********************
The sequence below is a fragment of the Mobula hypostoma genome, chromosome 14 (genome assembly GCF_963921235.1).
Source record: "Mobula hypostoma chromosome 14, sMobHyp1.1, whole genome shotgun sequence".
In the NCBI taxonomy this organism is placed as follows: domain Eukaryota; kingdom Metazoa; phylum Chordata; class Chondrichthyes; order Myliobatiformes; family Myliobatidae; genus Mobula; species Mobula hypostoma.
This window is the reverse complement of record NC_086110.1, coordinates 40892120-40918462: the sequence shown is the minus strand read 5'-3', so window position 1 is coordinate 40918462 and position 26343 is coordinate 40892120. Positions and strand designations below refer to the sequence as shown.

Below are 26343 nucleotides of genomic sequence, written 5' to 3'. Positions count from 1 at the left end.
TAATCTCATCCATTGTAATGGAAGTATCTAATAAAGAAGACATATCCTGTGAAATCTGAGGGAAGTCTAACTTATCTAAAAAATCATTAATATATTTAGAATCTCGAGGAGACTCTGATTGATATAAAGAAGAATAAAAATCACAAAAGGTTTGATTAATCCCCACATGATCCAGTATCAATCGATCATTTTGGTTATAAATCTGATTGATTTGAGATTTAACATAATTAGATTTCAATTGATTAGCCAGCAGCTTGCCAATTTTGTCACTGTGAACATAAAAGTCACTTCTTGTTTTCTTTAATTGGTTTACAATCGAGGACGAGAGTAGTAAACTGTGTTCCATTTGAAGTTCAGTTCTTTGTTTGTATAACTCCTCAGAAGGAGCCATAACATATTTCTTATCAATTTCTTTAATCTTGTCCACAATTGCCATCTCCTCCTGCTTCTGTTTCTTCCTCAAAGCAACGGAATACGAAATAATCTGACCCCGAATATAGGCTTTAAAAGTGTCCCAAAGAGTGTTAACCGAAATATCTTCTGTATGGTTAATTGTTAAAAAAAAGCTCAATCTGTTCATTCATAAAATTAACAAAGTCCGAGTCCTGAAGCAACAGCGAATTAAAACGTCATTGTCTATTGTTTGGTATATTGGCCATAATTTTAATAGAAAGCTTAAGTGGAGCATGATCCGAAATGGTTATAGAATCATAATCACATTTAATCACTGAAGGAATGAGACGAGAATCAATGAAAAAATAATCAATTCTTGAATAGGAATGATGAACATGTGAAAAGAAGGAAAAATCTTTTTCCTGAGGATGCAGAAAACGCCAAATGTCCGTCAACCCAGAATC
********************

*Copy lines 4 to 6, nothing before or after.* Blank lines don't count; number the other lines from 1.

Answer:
This window is the reverse complement of record NC_086110.1, coordinates 40892120-40918462: the sequence shown is the minus strand read 5'-3', so window position 1 is coordinate 40918462 and position 26343 is coordinate 40892120. Positions and strand designations below refer to the sequence as shown.

Below are 26343 nucleotides of genomic sequence, written 5' to 3'. Positions count from 1 at the left end.
TAATCTCATCCATTGTAATGGAAGTATCTAATAAAGAAGACATATCCTGTGAAATCTGAGGGAAGTCTAACTTATCTAAAAAATCATTAATATATTTAGAATCTCGAGGAGACTCTGATTGATATAAAGAAGAATAAAAATCACAAAAGGTTTGATTAATCCCCACATGATCCAGTATCAATCGATCATTTTGGTTATAAATCTGATTGATTTGAGATTTAACATAATTAGATTTCAATTGATTAGCCAGCAGCTTGCCAATTTTGTCACTGTGAACATAAAAGTCACTTCTTGTTTTCTTTAATTGGTTTACAATCGAGGACGAGAGTAGTAAACTGTGTTCCATTTGAAGTTCAGTTCTTTGTTTGTATAACTCCTCAGAAGGAGCCATAACATATTTCTTATCAATTTCTTTAATCTTGTCCACAATTGCCATCTCCTCCTGCTTCTGTTTCTTCCTCAAAGCAACGGAATACGAAATAATCTGACCCCGAATATAGGCTTTAAAAGTGTCCCAAAGAGTGTTAACCGAAATATCTTCTGTATGGTTAATTGTTAAAAAAAAGCTCAATCTGTTCATTCATAAAATTAACAAAGTCCGAGTCCTGAAGCAACAGCGAATTAAAACGTCATTGTCTATTGTTTGGTATATTGGCCATAATTTTAATAGAAAGCTTAAGTGGAGCATGATCCGAAATGGTTATAGAATCATAATCACATTTAATCACTGAAGGAATGAGACGAGAATCAATGAAAAAATAATCAATTCTTGAATAGGAATGATGAACATGTGAAAAGAAGGAAAAATCTTTTTCCTGAGGATGCAGAAAACGCCAAATGTCCGTCAACCCAGAATC